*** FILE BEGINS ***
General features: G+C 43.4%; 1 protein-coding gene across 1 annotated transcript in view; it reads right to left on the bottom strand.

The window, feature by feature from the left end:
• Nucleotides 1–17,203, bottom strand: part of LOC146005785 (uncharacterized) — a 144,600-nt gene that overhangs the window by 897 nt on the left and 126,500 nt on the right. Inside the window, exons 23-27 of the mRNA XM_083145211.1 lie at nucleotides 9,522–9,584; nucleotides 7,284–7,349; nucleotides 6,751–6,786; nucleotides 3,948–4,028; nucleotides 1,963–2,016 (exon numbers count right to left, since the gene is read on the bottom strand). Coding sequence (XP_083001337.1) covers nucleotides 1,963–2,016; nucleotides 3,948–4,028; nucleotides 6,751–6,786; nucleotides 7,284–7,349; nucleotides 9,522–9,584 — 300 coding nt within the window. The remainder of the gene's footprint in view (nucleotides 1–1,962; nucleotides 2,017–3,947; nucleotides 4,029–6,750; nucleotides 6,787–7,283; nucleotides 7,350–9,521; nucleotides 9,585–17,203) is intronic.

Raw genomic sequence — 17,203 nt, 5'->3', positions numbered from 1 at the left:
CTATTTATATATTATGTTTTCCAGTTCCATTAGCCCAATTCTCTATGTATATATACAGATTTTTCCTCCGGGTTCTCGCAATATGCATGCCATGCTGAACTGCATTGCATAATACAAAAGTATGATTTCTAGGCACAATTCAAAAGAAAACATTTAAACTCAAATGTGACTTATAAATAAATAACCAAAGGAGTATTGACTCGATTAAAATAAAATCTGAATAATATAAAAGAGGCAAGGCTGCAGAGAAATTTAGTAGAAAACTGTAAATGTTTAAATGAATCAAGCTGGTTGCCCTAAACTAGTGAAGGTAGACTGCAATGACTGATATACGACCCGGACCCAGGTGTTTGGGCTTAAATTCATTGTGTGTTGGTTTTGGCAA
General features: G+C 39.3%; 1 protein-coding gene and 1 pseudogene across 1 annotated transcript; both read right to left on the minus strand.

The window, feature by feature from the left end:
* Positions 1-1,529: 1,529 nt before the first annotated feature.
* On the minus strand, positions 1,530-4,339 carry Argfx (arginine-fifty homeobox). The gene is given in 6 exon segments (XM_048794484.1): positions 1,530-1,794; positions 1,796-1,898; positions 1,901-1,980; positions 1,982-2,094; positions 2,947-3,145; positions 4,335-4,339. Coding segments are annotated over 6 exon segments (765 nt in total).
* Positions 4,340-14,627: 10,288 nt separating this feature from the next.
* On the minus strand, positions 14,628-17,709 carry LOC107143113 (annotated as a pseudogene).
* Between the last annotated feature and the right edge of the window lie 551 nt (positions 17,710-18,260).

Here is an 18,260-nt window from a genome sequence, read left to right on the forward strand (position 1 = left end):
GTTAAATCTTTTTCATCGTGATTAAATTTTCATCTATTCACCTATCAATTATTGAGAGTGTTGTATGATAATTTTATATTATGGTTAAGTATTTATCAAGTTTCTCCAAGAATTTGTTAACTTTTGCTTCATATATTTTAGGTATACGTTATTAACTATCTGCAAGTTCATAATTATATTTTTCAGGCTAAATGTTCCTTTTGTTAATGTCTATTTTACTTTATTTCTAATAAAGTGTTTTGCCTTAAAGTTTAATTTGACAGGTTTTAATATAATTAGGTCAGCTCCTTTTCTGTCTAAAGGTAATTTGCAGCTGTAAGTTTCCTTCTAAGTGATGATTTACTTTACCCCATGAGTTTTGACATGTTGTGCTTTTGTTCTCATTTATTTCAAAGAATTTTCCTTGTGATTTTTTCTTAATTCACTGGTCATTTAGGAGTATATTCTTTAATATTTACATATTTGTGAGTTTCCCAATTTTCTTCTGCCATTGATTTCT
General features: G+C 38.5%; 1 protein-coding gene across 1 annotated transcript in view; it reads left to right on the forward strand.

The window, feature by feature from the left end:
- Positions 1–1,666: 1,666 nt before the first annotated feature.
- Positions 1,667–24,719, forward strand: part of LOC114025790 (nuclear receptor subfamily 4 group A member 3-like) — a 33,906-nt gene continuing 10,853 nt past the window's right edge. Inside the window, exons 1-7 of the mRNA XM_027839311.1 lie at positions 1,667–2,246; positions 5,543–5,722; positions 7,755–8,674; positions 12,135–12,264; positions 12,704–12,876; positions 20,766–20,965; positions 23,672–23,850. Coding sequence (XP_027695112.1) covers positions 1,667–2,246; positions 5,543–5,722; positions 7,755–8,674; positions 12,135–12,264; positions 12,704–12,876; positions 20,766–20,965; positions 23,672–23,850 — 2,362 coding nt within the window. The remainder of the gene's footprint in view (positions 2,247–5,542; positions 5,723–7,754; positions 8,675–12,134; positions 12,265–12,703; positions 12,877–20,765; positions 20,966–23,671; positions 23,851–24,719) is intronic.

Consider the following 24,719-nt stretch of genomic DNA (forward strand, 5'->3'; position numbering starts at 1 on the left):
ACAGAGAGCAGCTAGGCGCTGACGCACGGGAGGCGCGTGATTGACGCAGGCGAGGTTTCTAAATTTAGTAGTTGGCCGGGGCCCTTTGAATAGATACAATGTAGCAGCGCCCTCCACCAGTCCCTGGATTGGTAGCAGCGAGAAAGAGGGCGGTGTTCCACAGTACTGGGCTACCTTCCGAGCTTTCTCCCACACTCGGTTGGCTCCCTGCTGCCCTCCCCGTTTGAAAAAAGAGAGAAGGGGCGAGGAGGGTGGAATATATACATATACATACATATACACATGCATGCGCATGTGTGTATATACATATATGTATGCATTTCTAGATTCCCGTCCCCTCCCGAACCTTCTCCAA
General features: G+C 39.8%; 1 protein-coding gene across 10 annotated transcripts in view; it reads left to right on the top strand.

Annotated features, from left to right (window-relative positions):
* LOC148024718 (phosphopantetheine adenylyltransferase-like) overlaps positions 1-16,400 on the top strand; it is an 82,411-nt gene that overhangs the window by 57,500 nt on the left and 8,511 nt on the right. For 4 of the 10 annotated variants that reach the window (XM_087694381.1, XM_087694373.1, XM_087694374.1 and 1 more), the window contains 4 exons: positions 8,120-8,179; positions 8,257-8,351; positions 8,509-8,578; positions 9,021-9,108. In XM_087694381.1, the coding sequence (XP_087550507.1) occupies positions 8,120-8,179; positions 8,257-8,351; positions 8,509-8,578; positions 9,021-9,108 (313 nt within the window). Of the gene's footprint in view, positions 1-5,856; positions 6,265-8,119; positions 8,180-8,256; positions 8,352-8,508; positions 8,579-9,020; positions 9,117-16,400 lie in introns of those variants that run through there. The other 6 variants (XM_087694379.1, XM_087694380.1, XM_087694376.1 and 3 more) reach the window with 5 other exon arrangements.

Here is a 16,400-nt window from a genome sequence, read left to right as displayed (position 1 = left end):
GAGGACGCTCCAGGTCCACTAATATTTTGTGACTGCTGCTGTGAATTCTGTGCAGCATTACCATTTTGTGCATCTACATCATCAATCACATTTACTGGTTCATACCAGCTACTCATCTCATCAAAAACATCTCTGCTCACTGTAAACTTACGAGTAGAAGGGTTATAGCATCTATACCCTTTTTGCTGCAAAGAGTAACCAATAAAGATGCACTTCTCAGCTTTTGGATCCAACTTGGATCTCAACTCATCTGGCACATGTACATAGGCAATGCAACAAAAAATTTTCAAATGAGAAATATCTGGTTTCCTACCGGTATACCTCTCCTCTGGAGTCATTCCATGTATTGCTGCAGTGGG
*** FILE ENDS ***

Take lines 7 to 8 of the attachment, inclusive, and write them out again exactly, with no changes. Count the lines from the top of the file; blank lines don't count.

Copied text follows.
The window, feature by feature from the left end:
* Positions 1-1,529: 1,529 nt before the first annotated feature.